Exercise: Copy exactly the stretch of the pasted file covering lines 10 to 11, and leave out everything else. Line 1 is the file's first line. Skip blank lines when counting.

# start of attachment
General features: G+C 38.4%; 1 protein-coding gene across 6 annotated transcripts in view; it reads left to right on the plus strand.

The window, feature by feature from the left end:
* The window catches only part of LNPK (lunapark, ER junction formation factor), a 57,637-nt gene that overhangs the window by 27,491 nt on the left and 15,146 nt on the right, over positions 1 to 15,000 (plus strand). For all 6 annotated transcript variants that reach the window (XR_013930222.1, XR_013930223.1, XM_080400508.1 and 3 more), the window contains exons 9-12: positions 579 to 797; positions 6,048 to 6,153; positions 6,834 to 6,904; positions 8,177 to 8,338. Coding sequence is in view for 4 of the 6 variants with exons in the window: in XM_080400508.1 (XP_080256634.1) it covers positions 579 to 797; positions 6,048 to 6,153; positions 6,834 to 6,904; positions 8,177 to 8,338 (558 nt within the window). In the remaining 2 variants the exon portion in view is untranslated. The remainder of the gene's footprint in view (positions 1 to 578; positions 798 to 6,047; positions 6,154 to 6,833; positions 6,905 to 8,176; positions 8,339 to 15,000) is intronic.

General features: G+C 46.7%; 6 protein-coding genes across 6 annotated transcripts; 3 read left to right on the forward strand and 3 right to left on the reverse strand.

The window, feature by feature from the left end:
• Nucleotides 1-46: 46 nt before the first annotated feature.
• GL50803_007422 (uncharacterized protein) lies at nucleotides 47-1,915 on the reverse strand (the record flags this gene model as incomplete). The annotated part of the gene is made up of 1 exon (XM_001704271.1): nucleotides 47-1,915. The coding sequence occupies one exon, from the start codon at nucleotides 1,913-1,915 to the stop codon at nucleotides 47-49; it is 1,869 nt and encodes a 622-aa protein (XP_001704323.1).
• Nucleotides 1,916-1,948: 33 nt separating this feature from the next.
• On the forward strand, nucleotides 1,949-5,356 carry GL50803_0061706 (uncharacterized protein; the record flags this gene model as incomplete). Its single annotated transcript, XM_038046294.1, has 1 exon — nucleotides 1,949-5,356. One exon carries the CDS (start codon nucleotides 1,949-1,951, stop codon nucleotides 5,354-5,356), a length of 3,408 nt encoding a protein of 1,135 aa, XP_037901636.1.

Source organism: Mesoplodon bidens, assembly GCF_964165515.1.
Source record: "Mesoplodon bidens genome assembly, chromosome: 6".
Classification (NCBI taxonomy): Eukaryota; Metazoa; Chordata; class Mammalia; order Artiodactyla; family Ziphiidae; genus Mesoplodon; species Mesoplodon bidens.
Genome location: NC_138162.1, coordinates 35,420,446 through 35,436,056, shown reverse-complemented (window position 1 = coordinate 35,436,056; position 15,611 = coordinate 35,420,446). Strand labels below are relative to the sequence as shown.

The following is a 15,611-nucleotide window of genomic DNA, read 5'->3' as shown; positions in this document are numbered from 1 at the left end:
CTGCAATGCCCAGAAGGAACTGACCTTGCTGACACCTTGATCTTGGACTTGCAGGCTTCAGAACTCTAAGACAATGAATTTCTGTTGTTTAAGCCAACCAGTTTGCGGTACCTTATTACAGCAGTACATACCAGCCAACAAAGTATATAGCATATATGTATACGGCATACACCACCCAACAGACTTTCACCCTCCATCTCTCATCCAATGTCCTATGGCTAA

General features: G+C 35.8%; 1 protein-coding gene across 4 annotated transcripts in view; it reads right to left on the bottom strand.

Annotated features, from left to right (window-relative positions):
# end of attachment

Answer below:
Source organism: Mesoplodon bidens, assembly GCF_964165515.1.
Source record: "Mesoplodon bidens genome assembly, chromosome: 6".